“Lawmakers involved in the talks — who mostly belong to the bipartisan Problem Solvers Caucus, the Republican Governance Group or the centrist New Democrat Coalition — have labored to keep their work quiet. Many Republicans involved are incredibly worried about revealing their backup plan, wanting to wait until every other tool in McCarthy’s arsenal has failed.

That moment may not be until next week, just ahead of the Sept. 30 shutdown deadline.”

Any solution to the impasse has to be bipartisan, given the intransigence of a handful of wacko Conservatives. As Rep. Don Bacon (R-NE) said about the conservative holdouts: (brackets by Wrongo)

“So why negotiate with these five or 10 people who [constantly] move the goalposts?”

Or as Andy Borowitz put it:

“Zelensky Offers to Broker Peace Deal Between Kevin McCarthy and House Republicans”

Moving on, Sen. Bob Menendez (D-NJ) was indicted on federal bribery charges by the DOJ on Friday morning:

“…federal prosecutors alleging the New Jersey Democrat accepted cash, gold and other benefits in exchange for using his office to enrich three businessmen and aid the Egyptian government. The charges, brought by the Manhattan U.S. attorney’s office, mark the second time New Jersey’s senior senator has faced public corruption allegations. An earlier criminal case eight years ago fell apart.”

Menendez wasn’t alone in the indictment; his wife Nadine Arslanian was also included on the bribery charges.

More from the WSJ:

“During a search of Menendez’s home in June 2022, investigators discovered over $480,000 in cash—much of it stuffed into envelopes and hidden in a safe, closets and clothing, including a jacket emblazoned with the Senate logo….Over $70,000 was found in his wife’s safe-deposit box….Federal agents also found gold bars, home furnishings and a Mercedes-Benz convertible worth more than $60,000 that the senator and his wife received as part of the scheme, prosecutors said.”

The WSJ also notes that some of the gold bars in Menendez’s possession had serial numbers that indicated his co-defendant New Jersey developer Fred Daibes had previously owned them.

Menendez’s trial in 2008 ended in a hung jury. We’re certain to hear from Republicans that the Menendez prosecution is a clever plan to give the illusion by the DOJ that Democrats are as likely to be prosecuted as are Republicans. But with this kind of blockbuster evidence, his political career is probably over. Or, it would be over, unless his name is actually Trump.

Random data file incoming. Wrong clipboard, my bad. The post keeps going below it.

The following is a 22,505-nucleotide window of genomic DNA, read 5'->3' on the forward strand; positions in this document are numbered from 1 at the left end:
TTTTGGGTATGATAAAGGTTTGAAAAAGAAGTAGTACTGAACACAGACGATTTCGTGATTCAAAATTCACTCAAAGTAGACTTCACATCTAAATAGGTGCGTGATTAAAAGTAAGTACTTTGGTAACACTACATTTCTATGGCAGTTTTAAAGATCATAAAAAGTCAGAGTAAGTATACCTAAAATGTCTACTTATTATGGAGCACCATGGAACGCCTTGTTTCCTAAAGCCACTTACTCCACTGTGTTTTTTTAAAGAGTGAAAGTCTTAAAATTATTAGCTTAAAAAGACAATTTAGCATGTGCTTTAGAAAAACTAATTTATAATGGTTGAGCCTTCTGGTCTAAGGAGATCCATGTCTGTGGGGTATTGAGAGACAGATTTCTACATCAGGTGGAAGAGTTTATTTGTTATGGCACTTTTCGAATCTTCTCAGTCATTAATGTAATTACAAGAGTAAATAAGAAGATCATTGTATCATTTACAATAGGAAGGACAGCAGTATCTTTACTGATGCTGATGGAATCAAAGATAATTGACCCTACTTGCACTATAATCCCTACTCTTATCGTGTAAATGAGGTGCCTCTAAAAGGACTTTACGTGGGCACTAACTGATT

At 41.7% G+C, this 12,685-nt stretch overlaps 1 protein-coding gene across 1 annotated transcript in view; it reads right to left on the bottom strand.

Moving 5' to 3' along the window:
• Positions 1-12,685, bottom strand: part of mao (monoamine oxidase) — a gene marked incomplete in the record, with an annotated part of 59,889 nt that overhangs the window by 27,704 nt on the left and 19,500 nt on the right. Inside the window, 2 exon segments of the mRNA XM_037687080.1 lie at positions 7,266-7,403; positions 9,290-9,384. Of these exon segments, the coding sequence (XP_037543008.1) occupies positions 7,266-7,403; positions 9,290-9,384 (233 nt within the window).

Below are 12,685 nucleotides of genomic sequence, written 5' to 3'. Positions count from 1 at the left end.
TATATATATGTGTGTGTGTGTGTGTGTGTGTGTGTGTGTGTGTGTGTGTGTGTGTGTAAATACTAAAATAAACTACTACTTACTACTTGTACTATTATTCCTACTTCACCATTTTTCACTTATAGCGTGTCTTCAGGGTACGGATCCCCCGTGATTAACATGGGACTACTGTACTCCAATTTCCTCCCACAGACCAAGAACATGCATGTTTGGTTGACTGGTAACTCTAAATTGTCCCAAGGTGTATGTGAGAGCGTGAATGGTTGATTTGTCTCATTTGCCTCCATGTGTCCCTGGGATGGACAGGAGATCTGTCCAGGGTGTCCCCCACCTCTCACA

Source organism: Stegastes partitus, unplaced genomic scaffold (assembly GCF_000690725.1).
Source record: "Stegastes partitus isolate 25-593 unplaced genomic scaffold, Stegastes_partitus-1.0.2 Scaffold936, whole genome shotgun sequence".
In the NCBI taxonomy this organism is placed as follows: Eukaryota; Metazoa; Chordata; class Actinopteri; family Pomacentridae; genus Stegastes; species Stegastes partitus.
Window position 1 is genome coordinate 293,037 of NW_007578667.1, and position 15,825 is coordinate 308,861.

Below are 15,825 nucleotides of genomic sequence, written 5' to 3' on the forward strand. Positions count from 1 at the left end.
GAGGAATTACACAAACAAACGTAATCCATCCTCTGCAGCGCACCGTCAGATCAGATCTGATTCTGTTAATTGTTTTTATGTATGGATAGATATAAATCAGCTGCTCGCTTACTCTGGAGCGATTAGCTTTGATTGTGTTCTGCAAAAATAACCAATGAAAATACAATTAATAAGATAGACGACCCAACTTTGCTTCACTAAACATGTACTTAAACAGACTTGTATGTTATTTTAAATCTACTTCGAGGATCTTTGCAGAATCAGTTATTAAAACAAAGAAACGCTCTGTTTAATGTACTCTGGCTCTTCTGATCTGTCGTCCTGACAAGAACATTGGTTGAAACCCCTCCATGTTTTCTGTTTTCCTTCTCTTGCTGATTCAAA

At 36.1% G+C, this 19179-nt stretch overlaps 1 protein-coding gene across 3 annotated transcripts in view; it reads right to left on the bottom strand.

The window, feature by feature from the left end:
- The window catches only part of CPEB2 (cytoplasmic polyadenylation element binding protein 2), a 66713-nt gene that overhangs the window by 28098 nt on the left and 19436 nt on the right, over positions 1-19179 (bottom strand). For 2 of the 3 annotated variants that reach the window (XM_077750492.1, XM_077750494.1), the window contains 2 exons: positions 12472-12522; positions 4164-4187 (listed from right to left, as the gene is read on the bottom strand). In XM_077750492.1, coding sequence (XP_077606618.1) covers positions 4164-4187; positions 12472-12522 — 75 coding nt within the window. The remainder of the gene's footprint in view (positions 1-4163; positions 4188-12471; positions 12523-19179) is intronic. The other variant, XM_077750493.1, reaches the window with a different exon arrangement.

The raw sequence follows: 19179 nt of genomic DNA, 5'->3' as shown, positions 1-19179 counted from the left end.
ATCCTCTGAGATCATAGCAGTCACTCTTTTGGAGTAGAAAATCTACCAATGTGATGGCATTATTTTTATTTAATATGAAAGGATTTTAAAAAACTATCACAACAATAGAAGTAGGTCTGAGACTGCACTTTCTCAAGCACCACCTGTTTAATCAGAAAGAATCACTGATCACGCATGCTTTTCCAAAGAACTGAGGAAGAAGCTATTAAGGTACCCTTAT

Finally, many of you probably saw David Brooks’ tweet:

“This meal just cost me $78 at Newark Airport. This is why Americans think the economy is terrible:”

 

 

 

 

 

 

 

 

 

 

 

 

 

 

 

 

 

 

 

 

Welp, ol’ Dave exaggerates. It appears Brooks’ burger cost $17, and the rest of the bill was bourbon and taxes. Several bourbons apparently. The Newark Airport restaurant is the 1911 Smoke House Barbecue, and it notes in a Facebook post that Brooks’ bar tab was almost 80% of the total, and yet, he’s complaining about the cost of the meal.

As The New Republic said:

“Maybe Brooks could use this opportunity to pivot into speculative fiction, but in the meantime, if he ever wants to comment on economic news, he may want to lay off the whiskey first.”

And he probably expensed the bill to his employer, the NYT.

That’s enough for this week, it’s time for our Saturday Soother, where we try to let go of thoughts of Kevin McCarthy, Bob Menendez, David Brooks and the whole Washington menagerie for a few minutes. Let’s try to get as calm as possible to help us prepare for whatever fresh hell awaits next week. And you can be certain it will be hell.

Here in Connecticut, we’re getting a glancing blow from an early fall Nor’easter with more rain than wind. We’ll be hunkered down today. It arrives on the heels of our hummingbirds departing on Friday for more southerly places that still offer flowers with nectar.

So, start by grabbing a comfy chair inside by a south facing window. Now watch and listen to another of the “seasons” by Argentinian composer Astor Piazzolla, who died in 1992, his “Otoño Porteño” (“Autumn”). Last Saturday, we featured his “Winter” and today, his “Autumn” is also played by Royal Concertgebouw Orchestra in Amsterdam, NL in 2014. The soloist is again the conductor Liviu Prunaru:

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Should Kamala Harris Stay As VP?

The Daily Escape:

Cosmic Ashtray, Harris Wash, Escalante, UT – September 2023 photo by Michelle Strong. The rock that looks like a bird in the center sits in sand, not water.

There’s the whispering campaign among Democrats saying that Biden is too old to run, and there’s the whispering  campaign that says Kamala Harris should be replaced on the ticket to help out ol’ Joe. Like the Biden whispers, when Wrongo speaks with Democrats about Harris, the vast majority are wishing that someone else would be the VP candidate on the Democratic 2024 presidential ticket.